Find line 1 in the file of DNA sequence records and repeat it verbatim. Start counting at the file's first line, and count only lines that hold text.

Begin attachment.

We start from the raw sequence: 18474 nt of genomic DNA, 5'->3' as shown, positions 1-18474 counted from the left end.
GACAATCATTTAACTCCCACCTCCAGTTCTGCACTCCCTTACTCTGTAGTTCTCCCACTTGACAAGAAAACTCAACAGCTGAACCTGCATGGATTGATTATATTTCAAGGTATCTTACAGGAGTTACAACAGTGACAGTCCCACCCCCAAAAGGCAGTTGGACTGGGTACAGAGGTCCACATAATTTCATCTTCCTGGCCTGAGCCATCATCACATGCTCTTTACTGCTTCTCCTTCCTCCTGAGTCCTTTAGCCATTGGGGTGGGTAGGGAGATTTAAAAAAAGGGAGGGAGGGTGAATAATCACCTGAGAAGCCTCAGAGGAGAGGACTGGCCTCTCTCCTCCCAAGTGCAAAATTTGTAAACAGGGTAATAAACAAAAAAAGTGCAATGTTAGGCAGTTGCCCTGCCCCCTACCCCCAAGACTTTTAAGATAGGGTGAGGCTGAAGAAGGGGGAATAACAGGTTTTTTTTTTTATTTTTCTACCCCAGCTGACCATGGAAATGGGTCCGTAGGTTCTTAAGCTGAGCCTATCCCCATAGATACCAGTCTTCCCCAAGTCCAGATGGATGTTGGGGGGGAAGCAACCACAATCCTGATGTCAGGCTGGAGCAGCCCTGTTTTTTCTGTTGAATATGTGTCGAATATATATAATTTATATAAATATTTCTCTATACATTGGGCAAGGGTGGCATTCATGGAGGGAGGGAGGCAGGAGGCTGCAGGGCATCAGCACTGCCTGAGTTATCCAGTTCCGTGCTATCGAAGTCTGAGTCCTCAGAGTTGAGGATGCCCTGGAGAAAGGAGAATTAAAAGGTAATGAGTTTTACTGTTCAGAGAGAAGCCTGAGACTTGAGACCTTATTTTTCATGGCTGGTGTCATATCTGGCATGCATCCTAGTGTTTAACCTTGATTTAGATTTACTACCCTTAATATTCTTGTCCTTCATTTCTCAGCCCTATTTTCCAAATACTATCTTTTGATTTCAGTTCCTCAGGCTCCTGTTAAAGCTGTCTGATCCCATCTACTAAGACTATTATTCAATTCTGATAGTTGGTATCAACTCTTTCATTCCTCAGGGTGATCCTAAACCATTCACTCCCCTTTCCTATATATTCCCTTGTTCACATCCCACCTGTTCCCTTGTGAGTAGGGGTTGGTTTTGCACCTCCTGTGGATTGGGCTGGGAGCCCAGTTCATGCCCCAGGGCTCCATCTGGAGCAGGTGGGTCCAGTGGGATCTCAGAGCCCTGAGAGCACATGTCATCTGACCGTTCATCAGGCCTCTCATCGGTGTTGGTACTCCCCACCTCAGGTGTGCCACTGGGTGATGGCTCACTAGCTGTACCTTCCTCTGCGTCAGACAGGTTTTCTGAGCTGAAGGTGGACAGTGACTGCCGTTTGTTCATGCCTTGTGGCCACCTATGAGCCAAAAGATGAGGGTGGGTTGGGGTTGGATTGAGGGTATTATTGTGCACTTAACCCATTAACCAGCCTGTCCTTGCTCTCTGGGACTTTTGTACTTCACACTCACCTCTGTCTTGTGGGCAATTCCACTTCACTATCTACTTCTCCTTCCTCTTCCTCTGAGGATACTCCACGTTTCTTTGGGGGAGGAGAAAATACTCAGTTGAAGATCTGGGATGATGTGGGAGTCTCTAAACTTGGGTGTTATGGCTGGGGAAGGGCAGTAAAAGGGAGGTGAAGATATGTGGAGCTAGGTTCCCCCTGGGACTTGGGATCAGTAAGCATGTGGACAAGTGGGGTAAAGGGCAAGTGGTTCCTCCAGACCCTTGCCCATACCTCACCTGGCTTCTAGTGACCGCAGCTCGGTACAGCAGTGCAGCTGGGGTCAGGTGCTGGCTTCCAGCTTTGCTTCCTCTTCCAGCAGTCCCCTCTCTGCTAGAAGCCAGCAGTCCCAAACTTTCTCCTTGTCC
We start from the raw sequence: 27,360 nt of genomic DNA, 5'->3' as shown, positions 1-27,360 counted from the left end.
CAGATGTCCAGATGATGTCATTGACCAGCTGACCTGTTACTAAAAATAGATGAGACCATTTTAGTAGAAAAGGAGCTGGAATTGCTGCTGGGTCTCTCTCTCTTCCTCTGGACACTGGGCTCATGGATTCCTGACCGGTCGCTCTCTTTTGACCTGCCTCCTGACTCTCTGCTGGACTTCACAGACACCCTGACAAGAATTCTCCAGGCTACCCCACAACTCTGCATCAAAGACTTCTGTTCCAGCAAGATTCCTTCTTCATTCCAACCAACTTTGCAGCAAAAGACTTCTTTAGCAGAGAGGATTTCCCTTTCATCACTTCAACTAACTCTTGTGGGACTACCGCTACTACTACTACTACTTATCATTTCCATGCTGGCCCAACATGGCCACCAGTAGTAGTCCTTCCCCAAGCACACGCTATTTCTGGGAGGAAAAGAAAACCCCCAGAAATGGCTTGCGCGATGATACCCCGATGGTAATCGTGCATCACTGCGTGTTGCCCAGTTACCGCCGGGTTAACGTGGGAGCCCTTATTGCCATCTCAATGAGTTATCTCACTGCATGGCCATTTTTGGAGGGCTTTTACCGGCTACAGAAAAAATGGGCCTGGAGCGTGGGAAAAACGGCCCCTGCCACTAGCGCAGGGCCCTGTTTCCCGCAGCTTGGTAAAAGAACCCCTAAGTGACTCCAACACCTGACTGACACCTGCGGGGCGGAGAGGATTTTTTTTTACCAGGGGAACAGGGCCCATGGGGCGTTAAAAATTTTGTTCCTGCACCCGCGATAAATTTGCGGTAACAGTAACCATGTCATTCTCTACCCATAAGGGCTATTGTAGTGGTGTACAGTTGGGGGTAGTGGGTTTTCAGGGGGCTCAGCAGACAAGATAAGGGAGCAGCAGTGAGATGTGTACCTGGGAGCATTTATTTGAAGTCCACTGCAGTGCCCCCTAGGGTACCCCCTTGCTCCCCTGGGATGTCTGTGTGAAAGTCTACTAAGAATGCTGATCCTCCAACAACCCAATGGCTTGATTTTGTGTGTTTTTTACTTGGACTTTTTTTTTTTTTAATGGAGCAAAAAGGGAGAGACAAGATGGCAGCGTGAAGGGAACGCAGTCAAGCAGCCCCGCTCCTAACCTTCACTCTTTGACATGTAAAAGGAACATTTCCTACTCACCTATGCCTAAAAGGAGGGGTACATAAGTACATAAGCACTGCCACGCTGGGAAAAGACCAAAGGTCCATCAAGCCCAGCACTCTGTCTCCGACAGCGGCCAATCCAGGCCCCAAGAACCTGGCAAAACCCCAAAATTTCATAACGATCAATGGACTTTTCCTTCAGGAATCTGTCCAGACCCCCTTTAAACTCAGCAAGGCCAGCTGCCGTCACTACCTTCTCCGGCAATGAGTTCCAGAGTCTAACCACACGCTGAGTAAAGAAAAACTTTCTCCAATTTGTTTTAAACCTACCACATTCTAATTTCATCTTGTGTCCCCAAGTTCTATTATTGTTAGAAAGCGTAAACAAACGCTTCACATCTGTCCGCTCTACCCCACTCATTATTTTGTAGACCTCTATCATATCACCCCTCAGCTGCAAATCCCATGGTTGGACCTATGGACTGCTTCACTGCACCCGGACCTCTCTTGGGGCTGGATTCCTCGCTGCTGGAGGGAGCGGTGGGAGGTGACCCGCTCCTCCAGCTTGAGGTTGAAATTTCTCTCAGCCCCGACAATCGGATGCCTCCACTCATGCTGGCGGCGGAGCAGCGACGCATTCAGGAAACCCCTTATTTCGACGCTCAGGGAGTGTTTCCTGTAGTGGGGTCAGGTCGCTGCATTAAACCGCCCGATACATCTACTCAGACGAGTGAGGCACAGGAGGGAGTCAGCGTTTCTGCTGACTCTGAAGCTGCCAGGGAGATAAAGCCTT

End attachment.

We start from the raw sequence: 18474 nt of genomic DNA, 5'->3' as shown, positions 1-18474 counted from the left end.